CS3013/502 Project 2

Mini Chat

Due date: Wednesday, June 22nd by 11:59pm



This assignment is intended to introduce you concurrency between processes using semaphores and shared memory in the Unix operating system. It will also give you experience in one kind of Inter-Process Communication (IPC). As before, you are to implement the program described below on any machines you wish. However, specific examples are provided for Unix systems.

You are to write a program that implements a simple "chat" program. Your program will allow multiple users to connect in a live chat session. Users will enter chat messages and have their messages appear on the screens of the other users until a user types "exit". The users will decide on their "handles" and other startup information before the session starts.

A sample chat session follows:

susan 163 wpi=>>chat
Enter your handle: Susan
(Ctrl-C pressed)
=>> Hi, Joe!
Susan: Hi, Joe!
(Ctrl-C pressed)
=>> I've been playing Quake2 all night.  Yowza!
Joe: Boy, am I starvin'!  Doing all that OS homework makes me hungry.
Joe: I'm fixing to go to Micky D's for some grub!
Susan: I've been playing Quake2 all night.  Yowza!
(Ctrl-C pressed)
=>> Yeah, that prof Claypool is brutal.  Can't wait until
    the term is over ... then I can go to bed at a normal
    time or stay up late and play with my new chat program!
(Ctrl-C pressed)
=>> exit

You will use shared memory as a means for the user process' IPC. The function calls you need for this are shmget(), shmat(), shmdt() and shmctl(). Read the "man" pages for details on their use. Better yet, see the code share-mem.c for an example of how they are used.

You will use semaphores as a means to synchronize the user process' IPC. The function calls you need for this are semget(), semctl(), and semop(). Read the "man" pages for details on their use. Better yet, see the code share-sem.c for an example of how they are used.

Each chat process basically reads from the shared memory and displays new messages on the screen. When a user wants to type in a new message, s/he hits Ctrl-C and enter a message. The chat process then writes this to the shared memory and goes back to reading and displaying messages.

The below picture depicts one possible architectural solution to your chat program:

In this solution, there is one shared memory chunk for all processes. The mailboxes for each process are logically separate, but are contained in this one chunk. Only one semaphore is required since there is only one chunk of memory, but each process must attach to it so they can use it. The first process that starts creates the shared memory chunk and the semaphores, and subsequent processes attach to the shared memory and semaphores.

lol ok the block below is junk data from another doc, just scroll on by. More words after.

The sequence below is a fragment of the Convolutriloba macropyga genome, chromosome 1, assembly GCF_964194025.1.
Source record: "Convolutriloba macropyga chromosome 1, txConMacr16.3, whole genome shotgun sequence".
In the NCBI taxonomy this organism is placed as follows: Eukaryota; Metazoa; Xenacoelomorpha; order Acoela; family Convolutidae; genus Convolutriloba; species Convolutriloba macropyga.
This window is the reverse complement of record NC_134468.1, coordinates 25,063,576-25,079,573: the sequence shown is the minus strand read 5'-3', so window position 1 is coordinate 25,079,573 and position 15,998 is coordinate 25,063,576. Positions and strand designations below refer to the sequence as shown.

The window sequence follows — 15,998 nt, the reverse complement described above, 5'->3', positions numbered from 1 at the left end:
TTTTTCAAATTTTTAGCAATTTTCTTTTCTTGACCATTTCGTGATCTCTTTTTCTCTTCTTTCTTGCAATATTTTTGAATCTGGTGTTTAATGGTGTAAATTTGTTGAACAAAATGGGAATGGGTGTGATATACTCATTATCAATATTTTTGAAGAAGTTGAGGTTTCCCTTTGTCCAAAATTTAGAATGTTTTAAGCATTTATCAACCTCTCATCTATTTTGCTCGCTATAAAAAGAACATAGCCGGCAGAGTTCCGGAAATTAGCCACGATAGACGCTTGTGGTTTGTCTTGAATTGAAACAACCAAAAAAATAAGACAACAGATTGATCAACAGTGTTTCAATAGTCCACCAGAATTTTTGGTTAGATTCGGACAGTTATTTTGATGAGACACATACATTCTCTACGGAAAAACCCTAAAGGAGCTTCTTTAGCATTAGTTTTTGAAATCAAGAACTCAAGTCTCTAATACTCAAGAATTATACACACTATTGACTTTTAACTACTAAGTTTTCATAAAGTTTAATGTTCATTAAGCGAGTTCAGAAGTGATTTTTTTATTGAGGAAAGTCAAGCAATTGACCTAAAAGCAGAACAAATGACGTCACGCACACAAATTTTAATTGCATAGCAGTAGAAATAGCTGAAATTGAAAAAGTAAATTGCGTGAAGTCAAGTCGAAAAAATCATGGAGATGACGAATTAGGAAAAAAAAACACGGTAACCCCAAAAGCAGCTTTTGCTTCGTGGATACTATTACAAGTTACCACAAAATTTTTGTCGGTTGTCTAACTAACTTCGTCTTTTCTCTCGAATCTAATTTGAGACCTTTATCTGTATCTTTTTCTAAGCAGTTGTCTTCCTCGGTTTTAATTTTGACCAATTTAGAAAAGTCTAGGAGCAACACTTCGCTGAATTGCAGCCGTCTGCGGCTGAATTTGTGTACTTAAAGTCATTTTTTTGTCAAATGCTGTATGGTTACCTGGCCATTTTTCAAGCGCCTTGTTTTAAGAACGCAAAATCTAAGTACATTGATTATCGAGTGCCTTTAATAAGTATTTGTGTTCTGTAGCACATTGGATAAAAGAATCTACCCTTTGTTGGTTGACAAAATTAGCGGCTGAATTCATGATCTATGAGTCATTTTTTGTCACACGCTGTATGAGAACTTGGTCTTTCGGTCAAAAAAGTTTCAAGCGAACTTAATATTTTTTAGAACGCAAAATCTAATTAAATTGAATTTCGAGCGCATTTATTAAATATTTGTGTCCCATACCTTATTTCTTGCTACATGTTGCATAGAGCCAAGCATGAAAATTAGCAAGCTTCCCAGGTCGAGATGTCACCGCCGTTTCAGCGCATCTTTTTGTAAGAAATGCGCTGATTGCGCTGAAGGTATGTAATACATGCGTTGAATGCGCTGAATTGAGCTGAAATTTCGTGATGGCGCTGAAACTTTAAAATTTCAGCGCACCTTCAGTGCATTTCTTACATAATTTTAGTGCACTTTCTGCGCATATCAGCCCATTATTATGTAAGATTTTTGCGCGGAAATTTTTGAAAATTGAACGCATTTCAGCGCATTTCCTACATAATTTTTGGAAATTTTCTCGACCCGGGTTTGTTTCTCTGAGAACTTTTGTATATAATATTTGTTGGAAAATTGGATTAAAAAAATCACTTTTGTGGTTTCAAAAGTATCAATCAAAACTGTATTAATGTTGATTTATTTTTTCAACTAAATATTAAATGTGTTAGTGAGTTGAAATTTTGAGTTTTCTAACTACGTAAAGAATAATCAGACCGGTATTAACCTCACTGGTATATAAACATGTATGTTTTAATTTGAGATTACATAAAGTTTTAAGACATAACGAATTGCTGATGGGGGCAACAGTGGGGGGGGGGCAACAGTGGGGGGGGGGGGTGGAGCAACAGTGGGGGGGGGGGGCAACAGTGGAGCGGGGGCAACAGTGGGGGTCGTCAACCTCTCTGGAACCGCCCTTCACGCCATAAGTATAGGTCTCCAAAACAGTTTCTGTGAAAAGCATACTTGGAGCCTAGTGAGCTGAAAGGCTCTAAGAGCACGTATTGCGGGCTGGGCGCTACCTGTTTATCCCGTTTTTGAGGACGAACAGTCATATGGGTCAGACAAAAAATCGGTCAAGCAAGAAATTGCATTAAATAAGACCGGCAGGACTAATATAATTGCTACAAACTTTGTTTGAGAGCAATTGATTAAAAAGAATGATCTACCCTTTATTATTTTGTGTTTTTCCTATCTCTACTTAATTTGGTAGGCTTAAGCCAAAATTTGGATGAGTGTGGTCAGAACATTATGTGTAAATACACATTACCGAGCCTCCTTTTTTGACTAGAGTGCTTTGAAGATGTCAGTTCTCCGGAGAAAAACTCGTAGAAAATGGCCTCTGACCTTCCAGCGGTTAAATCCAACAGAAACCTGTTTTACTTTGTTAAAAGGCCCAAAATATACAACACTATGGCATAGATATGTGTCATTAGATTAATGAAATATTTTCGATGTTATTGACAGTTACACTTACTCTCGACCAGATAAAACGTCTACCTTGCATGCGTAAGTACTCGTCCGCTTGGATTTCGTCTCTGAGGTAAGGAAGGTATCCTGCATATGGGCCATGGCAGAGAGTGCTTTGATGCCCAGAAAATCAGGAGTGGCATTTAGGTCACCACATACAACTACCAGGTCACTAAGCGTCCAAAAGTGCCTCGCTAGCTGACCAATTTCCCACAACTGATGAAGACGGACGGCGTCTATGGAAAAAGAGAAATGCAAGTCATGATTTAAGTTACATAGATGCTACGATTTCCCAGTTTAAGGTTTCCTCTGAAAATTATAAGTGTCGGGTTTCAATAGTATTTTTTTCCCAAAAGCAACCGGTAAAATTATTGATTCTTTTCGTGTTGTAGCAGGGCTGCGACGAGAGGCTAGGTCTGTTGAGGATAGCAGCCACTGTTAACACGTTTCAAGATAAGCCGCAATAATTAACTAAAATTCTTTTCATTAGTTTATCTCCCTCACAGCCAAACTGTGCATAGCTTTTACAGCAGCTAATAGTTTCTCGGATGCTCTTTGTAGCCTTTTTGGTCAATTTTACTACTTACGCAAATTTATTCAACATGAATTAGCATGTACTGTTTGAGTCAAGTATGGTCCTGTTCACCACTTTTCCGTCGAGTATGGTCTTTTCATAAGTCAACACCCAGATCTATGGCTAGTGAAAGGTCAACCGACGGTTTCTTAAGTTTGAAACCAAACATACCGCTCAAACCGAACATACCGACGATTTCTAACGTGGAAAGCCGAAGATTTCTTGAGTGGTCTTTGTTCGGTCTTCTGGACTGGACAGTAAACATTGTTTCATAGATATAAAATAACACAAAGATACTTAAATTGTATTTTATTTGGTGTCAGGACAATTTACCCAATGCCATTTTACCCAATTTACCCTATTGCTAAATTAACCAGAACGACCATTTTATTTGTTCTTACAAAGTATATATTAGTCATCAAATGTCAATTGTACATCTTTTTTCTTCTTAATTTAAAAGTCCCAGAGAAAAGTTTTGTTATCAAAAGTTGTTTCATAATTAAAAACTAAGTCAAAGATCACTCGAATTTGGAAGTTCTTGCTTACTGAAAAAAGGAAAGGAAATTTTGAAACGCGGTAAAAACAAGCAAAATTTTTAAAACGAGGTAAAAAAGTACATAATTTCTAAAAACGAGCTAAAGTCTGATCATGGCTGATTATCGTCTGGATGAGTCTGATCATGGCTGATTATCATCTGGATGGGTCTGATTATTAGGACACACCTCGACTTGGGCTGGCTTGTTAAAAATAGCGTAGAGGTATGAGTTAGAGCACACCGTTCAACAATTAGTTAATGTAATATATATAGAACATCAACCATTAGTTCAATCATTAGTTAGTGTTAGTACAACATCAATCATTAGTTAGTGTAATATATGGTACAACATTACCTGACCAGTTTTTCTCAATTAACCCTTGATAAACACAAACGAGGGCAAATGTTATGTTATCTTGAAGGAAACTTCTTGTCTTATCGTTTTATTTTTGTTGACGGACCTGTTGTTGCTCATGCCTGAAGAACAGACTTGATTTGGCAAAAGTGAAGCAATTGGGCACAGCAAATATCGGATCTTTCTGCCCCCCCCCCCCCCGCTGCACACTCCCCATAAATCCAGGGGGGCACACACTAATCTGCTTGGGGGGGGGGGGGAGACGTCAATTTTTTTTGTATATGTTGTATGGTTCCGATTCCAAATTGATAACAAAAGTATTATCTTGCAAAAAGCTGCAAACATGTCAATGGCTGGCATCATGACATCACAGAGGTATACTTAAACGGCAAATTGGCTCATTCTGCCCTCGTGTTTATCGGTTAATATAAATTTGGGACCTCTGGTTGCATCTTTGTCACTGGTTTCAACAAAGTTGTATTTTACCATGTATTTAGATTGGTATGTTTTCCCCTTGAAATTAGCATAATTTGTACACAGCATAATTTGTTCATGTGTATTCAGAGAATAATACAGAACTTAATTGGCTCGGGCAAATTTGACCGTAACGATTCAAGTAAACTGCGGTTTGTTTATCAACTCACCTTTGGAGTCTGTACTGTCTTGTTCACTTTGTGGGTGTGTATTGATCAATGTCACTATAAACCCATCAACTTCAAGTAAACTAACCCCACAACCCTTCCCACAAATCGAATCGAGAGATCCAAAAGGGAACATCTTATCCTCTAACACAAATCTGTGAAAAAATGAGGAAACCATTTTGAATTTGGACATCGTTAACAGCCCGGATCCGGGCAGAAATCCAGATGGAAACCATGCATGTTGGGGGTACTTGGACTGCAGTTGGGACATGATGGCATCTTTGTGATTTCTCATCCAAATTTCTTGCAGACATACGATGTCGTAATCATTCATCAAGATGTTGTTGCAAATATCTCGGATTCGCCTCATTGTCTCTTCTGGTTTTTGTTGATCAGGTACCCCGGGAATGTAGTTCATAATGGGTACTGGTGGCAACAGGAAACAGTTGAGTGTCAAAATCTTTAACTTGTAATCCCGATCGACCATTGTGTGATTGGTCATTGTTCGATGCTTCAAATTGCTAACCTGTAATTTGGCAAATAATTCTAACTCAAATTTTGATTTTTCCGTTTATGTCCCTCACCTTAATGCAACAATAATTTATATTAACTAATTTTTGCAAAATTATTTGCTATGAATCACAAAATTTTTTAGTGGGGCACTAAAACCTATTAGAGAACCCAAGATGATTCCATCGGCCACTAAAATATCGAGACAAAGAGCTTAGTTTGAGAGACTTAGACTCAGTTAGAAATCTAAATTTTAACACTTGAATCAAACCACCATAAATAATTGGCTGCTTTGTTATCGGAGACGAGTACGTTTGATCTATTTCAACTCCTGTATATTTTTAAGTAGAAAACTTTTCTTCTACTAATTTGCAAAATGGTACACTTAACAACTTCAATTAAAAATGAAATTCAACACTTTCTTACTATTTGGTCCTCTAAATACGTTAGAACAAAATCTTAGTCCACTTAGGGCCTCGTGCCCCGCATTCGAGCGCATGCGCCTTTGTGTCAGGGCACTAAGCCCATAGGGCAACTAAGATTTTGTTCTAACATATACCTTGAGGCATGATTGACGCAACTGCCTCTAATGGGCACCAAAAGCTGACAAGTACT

Pseudo-code for your program for might look like:


    attach to shared memory

    if fails

      make shared memory

      make semaphore


      attach to semaphore

    set up signal handler to enter messages

    while(1) {

      read from chatroom

      display any new messages

      sleep for 1 second    



  begin signal handler

      get input

      if input is "exit" then

	 cleanup and exit

      write input to chatroom



For either solution, it will be helpful to store messages in the mailboxes with structures. Below is an example:

  struct message {
    char from[MAX_LEN];		/* person who wrote message */
    char text[MAX_LEN];		/* message length */

  struct mailbox {
    int count;			/* count of messages */
    struct message msg[MAX_MSG];	/* array of messages */

To make things a bit easier, you can assume:

See the Samples on the course Web page for signal() examples.

Resource Cleanup

There is a fixed limit on the number of semaphores and shared memory segments that can be allocated on the system. These resources do not automatically get cleaned up when a process exits abnormally. It is expected that your program will cleanup semaphore and shared memory segments that your program has allocated before it exits. To determine if your program terminates without cleaning up resources use the command ipcs. This command will list all message queues (not used by us), shared memory, and semaphore resources that have been allocated. To cleanup your resources use the command ipcrm -m memid -s semid .... The following example illustrates use of these commands.

  claypool 85 ccc6=>>ipcs

  ------ Shared Memory Segments --------
  key        shmid      owner      perms      bytes      nattch     status